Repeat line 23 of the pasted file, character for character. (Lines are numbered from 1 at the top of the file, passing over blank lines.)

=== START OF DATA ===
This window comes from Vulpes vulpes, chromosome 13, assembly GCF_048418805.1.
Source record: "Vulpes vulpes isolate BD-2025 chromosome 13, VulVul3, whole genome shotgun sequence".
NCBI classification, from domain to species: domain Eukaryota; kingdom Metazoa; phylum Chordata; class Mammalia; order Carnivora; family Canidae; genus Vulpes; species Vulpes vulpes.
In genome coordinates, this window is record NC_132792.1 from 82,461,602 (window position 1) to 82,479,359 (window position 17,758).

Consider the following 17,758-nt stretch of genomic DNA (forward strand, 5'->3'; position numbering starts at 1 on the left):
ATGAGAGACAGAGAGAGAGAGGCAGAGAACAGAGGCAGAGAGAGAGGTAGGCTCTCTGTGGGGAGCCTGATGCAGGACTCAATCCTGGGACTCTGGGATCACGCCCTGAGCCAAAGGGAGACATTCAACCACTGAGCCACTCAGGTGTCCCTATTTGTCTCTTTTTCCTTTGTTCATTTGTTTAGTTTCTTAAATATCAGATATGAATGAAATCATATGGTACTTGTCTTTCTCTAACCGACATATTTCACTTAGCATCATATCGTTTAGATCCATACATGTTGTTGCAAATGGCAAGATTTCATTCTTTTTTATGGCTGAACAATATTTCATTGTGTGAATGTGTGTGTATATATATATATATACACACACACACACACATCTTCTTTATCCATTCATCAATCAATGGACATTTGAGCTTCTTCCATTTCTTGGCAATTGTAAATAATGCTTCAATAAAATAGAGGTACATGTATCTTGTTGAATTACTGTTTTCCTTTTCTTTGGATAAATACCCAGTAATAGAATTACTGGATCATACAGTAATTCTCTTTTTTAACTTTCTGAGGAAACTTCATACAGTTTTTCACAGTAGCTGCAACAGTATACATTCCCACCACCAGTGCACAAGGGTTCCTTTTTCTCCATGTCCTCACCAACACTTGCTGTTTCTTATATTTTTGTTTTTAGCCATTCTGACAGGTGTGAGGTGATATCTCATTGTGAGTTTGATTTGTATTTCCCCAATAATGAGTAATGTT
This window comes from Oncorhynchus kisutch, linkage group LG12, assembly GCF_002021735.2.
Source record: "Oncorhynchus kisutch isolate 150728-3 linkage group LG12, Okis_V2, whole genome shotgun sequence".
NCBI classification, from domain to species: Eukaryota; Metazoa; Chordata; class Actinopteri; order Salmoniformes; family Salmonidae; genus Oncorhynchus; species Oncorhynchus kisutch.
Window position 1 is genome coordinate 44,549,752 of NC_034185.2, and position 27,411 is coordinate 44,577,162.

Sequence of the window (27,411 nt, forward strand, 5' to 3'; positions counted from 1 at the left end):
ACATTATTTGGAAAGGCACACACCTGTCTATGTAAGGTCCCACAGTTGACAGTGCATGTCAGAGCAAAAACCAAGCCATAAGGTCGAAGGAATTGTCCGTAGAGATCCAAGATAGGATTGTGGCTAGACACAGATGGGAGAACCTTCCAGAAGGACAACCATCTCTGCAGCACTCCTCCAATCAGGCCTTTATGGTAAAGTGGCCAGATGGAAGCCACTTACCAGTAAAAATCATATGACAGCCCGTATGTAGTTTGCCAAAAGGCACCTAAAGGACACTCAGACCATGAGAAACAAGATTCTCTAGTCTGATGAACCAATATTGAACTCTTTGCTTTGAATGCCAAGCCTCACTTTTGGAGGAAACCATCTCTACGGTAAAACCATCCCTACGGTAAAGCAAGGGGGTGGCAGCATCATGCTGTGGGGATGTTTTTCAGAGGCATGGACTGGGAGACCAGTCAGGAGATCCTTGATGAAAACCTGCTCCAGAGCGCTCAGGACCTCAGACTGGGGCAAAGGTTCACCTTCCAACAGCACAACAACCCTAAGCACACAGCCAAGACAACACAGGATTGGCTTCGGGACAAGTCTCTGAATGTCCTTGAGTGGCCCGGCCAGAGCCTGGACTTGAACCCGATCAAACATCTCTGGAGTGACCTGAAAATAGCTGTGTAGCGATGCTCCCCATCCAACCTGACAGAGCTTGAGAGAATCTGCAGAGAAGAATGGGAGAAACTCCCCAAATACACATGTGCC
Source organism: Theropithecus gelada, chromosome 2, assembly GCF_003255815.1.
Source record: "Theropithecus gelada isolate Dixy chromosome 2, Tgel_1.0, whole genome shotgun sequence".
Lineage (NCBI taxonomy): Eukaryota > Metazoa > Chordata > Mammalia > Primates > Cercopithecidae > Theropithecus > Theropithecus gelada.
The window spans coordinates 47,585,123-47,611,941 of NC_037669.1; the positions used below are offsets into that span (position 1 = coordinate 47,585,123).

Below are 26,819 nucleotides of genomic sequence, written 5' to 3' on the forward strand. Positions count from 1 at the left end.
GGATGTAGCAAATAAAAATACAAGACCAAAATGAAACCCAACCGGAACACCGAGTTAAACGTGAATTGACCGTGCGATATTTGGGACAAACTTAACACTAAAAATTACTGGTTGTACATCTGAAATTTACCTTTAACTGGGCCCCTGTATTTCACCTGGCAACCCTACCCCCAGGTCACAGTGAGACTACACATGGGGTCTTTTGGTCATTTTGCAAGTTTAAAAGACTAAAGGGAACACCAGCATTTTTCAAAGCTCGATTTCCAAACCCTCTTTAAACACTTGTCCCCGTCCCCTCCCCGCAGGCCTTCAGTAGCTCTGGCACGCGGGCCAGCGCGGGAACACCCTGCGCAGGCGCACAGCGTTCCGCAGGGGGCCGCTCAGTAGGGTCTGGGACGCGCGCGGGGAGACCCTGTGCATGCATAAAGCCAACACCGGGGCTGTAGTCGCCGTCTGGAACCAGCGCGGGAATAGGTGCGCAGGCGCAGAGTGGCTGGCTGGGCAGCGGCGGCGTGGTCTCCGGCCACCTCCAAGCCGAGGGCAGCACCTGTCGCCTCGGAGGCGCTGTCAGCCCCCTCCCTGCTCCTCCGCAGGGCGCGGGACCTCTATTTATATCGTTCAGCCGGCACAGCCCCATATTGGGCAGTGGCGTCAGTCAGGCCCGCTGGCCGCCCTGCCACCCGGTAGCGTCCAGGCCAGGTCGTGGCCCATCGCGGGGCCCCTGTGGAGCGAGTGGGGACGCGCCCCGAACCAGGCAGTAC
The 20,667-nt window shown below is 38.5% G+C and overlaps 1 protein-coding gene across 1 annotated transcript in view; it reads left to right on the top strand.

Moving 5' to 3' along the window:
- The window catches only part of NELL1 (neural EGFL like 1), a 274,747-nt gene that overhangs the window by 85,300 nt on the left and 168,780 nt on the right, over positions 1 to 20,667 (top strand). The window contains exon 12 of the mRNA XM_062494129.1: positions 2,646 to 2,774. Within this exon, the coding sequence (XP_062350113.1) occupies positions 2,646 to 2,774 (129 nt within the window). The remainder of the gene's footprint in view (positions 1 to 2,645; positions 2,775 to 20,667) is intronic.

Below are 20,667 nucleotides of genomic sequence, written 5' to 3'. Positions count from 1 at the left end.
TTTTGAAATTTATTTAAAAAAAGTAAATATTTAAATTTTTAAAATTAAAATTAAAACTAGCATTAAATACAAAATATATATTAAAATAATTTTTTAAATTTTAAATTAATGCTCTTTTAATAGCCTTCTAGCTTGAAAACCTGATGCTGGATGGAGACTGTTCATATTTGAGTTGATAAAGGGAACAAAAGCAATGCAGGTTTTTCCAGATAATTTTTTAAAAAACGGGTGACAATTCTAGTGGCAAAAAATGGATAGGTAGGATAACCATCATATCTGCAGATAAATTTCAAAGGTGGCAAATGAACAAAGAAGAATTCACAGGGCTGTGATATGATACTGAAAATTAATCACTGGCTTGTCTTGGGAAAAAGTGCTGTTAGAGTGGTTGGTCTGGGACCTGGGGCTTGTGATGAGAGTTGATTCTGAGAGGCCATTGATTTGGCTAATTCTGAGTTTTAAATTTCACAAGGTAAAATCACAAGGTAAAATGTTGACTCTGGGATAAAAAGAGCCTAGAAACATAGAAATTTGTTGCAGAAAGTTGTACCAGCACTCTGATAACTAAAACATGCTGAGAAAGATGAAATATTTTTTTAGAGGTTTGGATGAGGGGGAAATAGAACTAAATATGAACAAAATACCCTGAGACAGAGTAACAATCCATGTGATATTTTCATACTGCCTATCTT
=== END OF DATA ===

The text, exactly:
TTTTGAAATTTATTTAAAAAAAGTAAATATTTAAATTTTTAAAATTAAAATTAAAACTAGCATTAAATACAAAATATATATTAAAATAATTTTTTAAATTTTAAATTAATGCTCTTTTAATAGCCTTCTAGCTTGAAAACCTGATGCTGGATGGAGACTGTTCATATTTGAGTTGATAAAGGGAACAAAAGCAATGCAGGTTTTTCCAGATAATTTTTTAAAAAACGGGTGACAATTCTAGTGGCAAAAAATGGATAGGTAGGATAACCATCATATCTGCAGATAAATTTCAAAGGTGGCAAATGAACAAAGAAGAATTCACAGGGCTGTGATATGATACTGAAAATTAATCACTGGCTTGTCTTGGGAAAAAGTGCTGTTAGAGTGGTTGGTCTGGGACCTGGGGCTTGTGATGAGAGTTGATTCTGAGAGGCCATTGATTTGGCTAATTCTGAGTTTTAAATTTCACAAGGTAAAATCACAAGGTAAAATGTTGACTCTGGGATAAAAAGAGCCTAGAAACATAGAAATTTGTTGCAGAAAGTTGTACCAGCACTCTGATAACTAAAACATGCTGAGAAAGATGAAATATTTTTTTAGAGGTTTGGATGAGGGGGAAATAGAACTAAATATGAACAAAATACCCTGAGACAGAGTAACAATCCATGTGATATTTTCATACTGCCTATCTT